and we have a 117% gain off the panic low in March 2009. The majority of analysts are quite exuberant; many seeing much higher levels for stocks for the rest of 2013. History says that might not be true.
The two things I want to examine in this article are the stock market's historical long-term patterns and more recent market influences that suggest stocks could be in trouble sooner than most think.
The onset of WWII came as the world was already battling to come out of the Great Depression. A historical bear market low came in 1942, which was followed by a bull market that lasted for 48-months. The bear market that followed lasted for 21 months, with the DJIA losing 25% of its value. That "cycle" measured from the low point of one bear market to low the low point of the next, lasted 69-months. Since that low, in 1949, the stock market has had 14, similar, and very recognizable cyclical patterns.
Table 1 shows the years of each bull-bear cycle, the length of the bull and bear phase, and depth of the following bear market. Also, you can see the length of each cycle; from one bear low to the next. Bull markets ranged from 16-months to 61-months. Bear markets ranged from just 3-months to as long as 38 months. The average cyclical length was around 54-months. What is very obvious is that long bull markets tended to be followed by short and sharp bear markets (1957-62 and 1982-87) and short bulls were followed by long bears (1974-78 and 1998-2002). So this historical record suggests; the current bull market, now 47 months old, is getting quite long. Therefore, it is likely that 2013 will see a bull market top, followed by a relatively short, likely sharp, bear market.
So let's look at the recent history. Following a shallow bear-market low in 1998, the stock market roared ahead, driven by the explosion of the internet and the technology sector. Valuations in the tech stock got so high; they lifted the NASDAQ to 5000. The FED, fearing the overheating market, raised interest rates, as they do, to slow things down. The "tech bubble" popped, setting off a NASDAQ crash, with losses near 88%, and an economic contraction. Then, Fed Chairman Alan Greenspan responded, driving the fed funds down to 1%, in 2002.
Greenspan's actions, keeping interest rates very low for a very long time, lifted the stock market to all-time highs in 2006-07. It also pumped up the real estate market, already overly inflated by extraordinarily loose lending standards and irrational government policies. This was bubble II, "Greenspan's bubble." See, "Greenspan's Bubbles", by William Fleckenstein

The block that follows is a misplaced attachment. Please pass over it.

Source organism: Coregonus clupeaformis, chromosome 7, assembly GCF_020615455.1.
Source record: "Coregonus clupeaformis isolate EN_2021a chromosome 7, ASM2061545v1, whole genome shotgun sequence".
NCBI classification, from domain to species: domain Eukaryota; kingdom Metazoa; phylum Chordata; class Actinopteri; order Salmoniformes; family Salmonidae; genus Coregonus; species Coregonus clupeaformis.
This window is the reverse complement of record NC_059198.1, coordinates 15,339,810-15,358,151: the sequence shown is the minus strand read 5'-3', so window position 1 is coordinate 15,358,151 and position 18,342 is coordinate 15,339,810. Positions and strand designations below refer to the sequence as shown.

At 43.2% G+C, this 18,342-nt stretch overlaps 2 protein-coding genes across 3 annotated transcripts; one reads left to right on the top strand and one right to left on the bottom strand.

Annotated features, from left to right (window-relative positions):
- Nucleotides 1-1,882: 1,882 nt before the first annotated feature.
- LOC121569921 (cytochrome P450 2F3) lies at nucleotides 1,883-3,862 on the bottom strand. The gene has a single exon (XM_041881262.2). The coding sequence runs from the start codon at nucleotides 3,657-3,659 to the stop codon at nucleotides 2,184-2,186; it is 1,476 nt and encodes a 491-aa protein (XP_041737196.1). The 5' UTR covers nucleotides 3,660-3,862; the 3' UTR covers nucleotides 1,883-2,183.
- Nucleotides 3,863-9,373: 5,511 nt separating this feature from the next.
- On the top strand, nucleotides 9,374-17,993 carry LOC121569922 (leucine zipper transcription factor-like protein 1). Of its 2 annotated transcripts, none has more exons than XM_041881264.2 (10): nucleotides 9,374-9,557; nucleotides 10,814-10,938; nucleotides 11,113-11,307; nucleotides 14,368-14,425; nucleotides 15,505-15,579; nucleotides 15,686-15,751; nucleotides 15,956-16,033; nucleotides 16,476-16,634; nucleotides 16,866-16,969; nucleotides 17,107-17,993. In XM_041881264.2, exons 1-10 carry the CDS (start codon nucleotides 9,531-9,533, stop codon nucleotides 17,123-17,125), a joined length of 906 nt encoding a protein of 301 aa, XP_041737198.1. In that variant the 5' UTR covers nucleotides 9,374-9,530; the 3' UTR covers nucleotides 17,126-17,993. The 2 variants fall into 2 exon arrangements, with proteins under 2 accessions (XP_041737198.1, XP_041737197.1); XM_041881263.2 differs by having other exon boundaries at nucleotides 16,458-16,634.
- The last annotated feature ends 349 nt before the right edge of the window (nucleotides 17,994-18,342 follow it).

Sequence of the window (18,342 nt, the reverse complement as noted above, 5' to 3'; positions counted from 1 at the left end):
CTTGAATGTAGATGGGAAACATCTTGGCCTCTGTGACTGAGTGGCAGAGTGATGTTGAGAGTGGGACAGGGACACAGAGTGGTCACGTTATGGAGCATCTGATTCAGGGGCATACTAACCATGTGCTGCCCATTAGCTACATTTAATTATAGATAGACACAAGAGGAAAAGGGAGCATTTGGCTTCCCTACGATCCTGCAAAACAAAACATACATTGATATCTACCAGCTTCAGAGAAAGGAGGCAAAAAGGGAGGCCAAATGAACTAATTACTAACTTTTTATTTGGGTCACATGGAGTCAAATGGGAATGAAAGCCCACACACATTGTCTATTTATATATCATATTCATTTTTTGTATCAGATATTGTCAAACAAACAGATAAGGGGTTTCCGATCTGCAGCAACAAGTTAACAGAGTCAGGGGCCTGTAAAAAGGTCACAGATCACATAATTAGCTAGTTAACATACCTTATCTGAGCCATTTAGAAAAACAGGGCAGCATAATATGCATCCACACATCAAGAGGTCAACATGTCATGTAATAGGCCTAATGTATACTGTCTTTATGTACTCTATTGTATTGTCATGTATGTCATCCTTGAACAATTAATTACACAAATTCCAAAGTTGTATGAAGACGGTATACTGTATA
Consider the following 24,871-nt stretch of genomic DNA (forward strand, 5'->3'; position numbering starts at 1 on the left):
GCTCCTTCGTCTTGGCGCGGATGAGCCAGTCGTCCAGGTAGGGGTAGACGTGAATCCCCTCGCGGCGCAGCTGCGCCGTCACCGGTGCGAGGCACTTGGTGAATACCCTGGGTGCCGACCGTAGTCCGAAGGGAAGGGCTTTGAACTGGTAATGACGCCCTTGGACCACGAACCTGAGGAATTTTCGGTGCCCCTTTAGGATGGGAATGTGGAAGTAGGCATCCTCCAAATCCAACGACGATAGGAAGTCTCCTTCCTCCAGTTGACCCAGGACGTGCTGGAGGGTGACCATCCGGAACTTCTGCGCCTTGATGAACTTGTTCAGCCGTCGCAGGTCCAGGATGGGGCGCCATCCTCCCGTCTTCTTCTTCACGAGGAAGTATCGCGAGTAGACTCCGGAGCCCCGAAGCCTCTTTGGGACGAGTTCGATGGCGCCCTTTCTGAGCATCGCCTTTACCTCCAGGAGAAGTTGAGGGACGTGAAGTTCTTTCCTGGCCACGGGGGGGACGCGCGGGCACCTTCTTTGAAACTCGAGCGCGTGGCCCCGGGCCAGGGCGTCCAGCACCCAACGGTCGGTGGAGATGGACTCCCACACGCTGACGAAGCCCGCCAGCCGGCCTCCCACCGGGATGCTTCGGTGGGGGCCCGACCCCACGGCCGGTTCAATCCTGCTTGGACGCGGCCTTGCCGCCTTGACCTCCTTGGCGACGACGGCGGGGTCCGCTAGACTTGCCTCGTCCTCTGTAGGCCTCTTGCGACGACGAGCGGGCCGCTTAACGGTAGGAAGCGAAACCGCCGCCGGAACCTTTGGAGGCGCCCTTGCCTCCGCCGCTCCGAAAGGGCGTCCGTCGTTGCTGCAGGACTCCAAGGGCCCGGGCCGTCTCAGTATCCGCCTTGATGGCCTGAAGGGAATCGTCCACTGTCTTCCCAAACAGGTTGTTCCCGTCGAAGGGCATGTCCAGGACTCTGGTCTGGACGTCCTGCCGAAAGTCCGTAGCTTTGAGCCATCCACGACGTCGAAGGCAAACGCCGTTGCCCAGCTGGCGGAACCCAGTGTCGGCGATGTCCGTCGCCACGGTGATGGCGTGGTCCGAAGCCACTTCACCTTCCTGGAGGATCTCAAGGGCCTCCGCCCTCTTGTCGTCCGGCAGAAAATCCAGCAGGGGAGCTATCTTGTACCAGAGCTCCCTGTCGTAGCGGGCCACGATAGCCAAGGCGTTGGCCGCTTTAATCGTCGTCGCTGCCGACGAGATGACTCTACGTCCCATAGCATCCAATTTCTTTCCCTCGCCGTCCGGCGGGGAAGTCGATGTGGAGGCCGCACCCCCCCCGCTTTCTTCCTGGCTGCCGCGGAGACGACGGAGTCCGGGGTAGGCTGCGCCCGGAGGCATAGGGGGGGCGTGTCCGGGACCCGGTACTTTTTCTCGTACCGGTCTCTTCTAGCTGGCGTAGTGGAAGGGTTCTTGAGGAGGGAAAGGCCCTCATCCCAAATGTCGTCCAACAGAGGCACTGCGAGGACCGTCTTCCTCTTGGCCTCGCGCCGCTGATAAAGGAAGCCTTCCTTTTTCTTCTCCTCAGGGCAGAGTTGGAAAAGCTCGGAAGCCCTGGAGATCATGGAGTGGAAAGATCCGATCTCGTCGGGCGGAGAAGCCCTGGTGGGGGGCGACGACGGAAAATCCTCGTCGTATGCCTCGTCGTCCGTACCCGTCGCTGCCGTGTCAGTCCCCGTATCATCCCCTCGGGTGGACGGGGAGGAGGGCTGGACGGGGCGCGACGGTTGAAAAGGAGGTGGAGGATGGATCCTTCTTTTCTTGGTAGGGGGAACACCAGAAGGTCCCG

Once again, the Fed's interference set up a huge problem. As interest rates rose, the massive real estate/mortgage bubble popped, and the stock market again crashed. Then Bernanke's Fed stepped in, again driving down interest rates. Since 2009, we have seen bailouts, ZIRP (Zero interest rate policy) and four rounds of QE (quantitative easing). While the economy did stabilize, economic growth and job creation has been very slow.
The actions of Bernanke's Fed have created $3 trillion, which the Treasury has taken on their balance sheet. During this period of poor economic growth, there has been one asset class with exploding growth; ETFs. Since the onset of these Feds actions, beginning in '08, the number of ETFs has rocketed from around 1700 to nearly 4000. Assets in ETFs, in the U.S. have exploded to over $1.6 trillion. With the economy stabile, gold and commodity prices flat; investors are looking for diversification and return. So money is pouring out if money-market funds into equity ETFs, which, in turn, are increasing their equity holdings and driving the stock market upward. This is "Bernanke's ETF Bubble."
So now, with the stock market nearing all-time highs, we have the third bubble in just 14 years.
As illustrated in the first part of this article, this bull market is historically long, with a likelihood of a relatively short bear market appearing in the near future. With the huge number of funds having moved into ETFs, once the Fed acts to withdraw stimulus and the market peaks, investors will all be trying to exit out of the same doorway. This could make for a very sharp market decline.
As the table above shows, the average bear market drops over 30%. And in all of this history, a bear market has never failed to appear following a bull. The chart below graphically shows what the past three bull-bear cycles have looked like, with a projection of the coming bear market.
So, while investors are pouring money into ETFs and driving stock markets upward, this could be a very good time to avoid the rush and begin your exit.
Chart 1, DJIA Monthly Bull-Bear Cycles
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